To declare that union reform, public sector union reform in particular, is a nonpartisan cause, is certain to attract vociferous challenges from defenders of unions, but events continue to trump ideology.
As documented in our earlier editorial “The War for the Democratic Party,” even in California, a state where public sector unions wield nearly absolute control, there are increasing numbers of prominent democrats who are standing up to the unions. They include Los Angeles Mayor Antonio Villaraigosa, former State Senator Gloria Romero, President of the California NAACP Alice Huffman, San Francisco Public Defender Jeff Adachi, former Assembly Speaker Willie Brown, and Matt Gonzalez, former President of the San Francisco Board of Supervisors. From education reform to pension rollbacks, Democrats are lining up to make hard choices in California, staring down union power in the process.
A series of similar reality checks are happening all over the United States, as Democrats realize the agenda of public sector unions is in direct conflict with their ability to fund government programs and infrastructure projects. As reported in the New York Times earlier this week in an article entitled “Cuomo Secures Big Givebacks in Union Deal,” a democratic governor in a union stronghold is making tough decisions in an attempt to restore budget solvency. As reported on June 21st on the website “Intercepts,” in a post entitled “Rage Against the Machine,” Democratic lawmakers in New Jersey have joined with Republican Governor Christie to require public employees to contribute more to their own pensions and health care premiums, and Rahm Emanuel, the newly elected Democratic Mayor of Chicago, has canceled cost of living increases for the public school teachers in that city. None of this sits well with public sector unions. And none of this would be happening without Democratic lawmakers.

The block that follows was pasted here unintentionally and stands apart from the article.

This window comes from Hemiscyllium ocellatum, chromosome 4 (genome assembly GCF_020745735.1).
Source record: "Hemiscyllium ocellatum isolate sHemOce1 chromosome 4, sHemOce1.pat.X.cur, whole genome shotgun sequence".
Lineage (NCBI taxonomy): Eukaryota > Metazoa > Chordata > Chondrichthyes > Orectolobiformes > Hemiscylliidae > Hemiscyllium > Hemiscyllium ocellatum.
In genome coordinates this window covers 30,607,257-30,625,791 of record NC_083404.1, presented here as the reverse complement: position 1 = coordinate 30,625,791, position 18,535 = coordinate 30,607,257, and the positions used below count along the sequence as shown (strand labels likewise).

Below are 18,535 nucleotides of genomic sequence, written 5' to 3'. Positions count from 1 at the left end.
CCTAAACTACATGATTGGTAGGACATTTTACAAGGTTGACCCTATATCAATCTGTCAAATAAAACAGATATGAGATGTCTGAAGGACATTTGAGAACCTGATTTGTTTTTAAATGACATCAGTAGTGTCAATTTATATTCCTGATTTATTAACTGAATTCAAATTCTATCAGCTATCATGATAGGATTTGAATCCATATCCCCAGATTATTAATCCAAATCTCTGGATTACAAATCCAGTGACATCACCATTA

Another nonpartisan phenomenon gathering momentum is the willingness of major news organizations to editorialize in favor of public sector union reform. In California, the Los Angeles Times, of all newspapers, just published an editorial entitled “‘Card check’ empowers unions, not union workers,” in reference to a bill recently passed by the California legislature. And in California’s capitol city, the liberal Sacramento Bee recently editorialized that “Union concessions are city’s only hope,” referring to the fact that the city of Sacramento cannot hope to balance its budget without reducing the over-market pay and benefits afforded their public workforce.
As documented in our post “Is Union Reform Partisan,” fully 95% of political contributions by unions over the past 10 years in America have gone to democratic lawmakers. But increasingly, democratic lawmakers are realizing they must stand up to the union agenda. This is testimony to the fact that public sector unions have clearly overreached, and that politicians of both parties now realize this. That even democrats, who stand to lose their primary source of funding, are beginning to enact public sector union reform, is a most hopeful sign.